Kahlil Gibran’s “The Prophet,” as demonstrated in Roger Allers’ new film adaptation, isn’t suited for a linear narrative. To play to younger audience sensibilities, though, the poet’s works are strung together by a mother-and-daughter relationship to create a narrative thread and emotional through line. Based on Gibran’s most popular book of philosophic poetry, the film works best in its broken-up vignettes with different animators taking individual stories.

082115i Kahlil Gibran's The ProphetSet in a Mediterranean seaside village, the story follows Kamila (Salma Hayek) and her daughter Almitra (Quvenzhané Wallis). Almitra hasn’t spoken since the death of her father, and is increasingly free-spirited in her actions, leading to trouble for her and Kamila. This changes when she meets the man Kamila works for, Mustafa (Liam Neeson), an exiled artist and poet. What at first seems like a journey to his freedom turns into a chain of events that lead to his eventual imprisonment. Along the way Mustafa bestows upon onlookers and friends lessons and tales about motherhood, freedom, love, marriage and death.

The cast on board is impressive, with strong turns from Alfred Molina and John Krasinski (who with this and “The Wind Rises” is turning into a strong voice actor). Hayek and Neeson in particular give great performances, Neeson lively and Hayek soulful.

The individual vignettes are so grand and beautifully animated that the main animation by Allers suffers for it. The characters are flatly drawn, with the landscapes inspiring more intrigue than the people themselves.Bill Plympton’s section stands out due to its crude nature, seemingly drawn in crayon, with each line prominent and the design extending itself way past realism, exaggerated to be purposefully grotesque. Tomm Moore’s section, in contrast, is graceful and haunting, and after this year’s “Song of the Sea” it’s difficult not to consider him one of the best directors in animation today.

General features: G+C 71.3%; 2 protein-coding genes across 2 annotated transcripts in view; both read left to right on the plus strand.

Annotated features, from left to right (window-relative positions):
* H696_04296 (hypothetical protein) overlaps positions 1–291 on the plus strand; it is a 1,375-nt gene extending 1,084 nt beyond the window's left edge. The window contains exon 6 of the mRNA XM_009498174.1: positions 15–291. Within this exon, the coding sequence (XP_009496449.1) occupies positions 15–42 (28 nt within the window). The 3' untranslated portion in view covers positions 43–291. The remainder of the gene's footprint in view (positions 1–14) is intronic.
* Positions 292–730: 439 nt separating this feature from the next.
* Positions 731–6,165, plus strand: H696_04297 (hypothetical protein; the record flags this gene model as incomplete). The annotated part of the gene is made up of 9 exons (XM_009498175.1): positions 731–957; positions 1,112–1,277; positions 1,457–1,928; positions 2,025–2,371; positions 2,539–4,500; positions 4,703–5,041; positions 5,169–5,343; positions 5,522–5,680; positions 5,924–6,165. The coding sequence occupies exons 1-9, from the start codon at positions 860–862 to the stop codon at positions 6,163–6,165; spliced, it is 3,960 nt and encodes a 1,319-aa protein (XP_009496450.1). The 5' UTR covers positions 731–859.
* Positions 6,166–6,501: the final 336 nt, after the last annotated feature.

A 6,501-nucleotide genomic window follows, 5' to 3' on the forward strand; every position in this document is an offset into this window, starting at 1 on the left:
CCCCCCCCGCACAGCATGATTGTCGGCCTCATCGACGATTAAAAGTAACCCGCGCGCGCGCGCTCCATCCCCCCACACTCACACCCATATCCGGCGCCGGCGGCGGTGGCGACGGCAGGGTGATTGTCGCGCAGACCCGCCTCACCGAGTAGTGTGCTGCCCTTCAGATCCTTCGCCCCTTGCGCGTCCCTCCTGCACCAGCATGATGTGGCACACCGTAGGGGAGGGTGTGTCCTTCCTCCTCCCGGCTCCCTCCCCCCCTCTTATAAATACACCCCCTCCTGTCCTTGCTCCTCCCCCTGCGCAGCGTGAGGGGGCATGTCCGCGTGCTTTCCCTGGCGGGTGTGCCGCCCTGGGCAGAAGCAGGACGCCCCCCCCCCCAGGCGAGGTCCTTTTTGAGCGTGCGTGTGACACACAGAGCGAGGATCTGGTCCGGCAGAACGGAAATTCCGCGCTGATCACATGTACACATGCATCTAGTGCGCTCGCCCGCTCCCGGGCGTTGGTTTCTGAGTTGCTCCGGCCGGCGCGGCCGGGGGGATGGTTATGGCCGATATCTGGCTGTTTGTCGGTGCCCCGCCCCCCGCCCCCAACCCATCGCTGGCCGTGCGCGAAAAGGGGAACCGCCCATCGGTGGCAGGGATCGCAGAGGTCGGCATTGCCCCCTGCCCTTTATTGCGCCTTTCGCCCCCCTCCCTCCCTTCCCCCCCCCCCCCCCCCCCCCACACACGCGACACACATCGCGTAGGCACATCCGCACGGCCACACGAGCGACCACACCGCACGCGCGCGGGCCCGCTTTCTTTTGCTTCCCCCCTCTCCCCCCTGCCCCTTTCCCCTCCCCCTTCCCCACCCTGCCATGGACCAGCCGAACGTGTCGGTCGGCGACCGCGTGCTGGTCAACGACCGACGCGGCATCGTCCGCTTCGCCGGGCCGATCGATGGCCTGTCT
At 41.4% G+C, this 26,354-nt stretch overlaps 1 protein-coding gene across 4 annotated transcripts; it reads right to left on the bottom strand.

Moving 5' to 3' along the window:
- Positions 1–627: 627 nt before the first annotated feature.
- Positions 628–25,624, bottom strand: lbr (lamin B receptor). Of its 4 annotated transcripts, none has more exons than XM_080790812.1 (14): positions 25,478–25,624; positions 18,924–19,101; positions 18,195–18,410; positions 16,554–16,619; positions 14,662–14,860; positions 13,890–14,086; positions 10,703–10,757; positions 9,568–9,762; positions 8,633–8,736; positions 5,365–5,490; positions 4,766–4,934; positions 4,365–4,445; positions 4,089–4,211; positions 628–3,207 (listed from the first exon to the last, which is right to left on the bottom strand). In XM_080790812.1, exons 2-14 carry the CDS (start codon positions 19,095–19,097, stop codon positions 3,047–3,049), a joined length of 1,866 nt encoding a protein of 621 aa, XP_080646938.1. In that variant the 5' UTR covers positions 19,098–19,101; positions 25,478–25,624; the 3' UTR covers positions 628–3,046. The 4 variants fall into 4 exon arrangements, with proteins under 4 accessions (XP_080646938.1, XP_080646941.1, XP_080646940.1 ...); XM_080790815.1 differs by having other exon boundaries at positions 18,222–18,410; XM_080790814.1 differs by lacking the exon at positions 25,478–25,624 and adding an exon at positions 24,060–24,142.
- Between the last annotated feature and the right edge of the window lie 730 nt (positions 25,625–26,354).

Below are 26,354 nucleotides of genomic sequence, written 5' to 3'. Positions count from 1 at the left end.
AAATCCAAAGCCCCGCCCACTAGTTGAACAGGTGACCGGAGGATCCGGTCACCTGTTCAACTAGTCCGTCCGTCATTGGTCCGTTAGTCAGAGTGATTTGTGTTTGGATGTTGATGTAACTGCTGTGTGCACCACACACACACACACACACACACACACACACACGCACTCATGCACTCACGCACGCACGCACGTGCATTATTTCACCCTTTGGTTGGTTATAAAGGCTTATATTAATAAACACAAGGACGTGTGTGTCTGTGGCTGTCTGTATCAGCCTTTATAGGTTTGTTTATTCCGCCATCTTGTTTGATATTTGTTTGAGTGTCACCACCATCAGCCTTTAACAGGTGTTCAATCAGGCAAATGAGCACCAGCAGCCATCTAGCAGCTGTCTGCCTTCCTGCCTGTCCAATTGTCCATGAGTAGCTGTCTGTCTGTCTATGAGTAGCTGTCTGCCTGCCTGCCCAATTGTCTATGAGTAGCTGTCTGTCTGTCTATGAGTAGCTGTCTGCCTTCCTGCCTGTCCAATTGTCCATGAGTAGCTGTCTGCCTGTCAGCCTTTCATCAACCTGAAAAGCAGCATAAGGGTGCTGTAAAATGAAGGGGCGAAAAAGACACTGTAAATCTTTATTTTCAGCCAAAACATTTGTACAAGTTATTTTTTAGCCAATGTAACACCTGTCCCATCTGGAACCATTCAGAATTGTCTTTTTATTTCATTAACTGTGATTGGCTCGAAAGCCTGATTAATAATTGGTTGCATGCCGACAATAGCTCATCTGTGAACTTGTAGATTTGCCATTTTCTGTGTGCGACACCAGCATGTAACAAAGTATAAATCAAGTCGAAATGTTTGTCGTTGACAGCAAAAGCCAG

With a score that consists of talents such as Damien Rice, Glen Hansard and Yo-Yo Ma, this is truly a film centered on craftsmanship. There’s a wealth of material in Gibran’s work, that much is clear, but as a film it almost would have worked better without the story connecting each segment.

It’s hard not to see the appeal of a film spearheaded by Hayek with source material so rich in culture, love and spirituality. The film nearly captures it, with moments of such beauty and with animation and music that lifts the story from its page, soaring just as Almitra believes Mustafa can. The last third in particular matches the ambition of those behind it, as the story centers on the ideas of morality and freedom and the imagery tends toward watercolor.

The film in its entirety may fall short of some of its stronger vignettes (such as Moore’s and Plympton’s) but I can’t fault the ambition and excitement of the project itself. “Kahlil Gibran’s The Prophet” is a beautiful story with some shaky execution, and is worth a watch for the talent involved.

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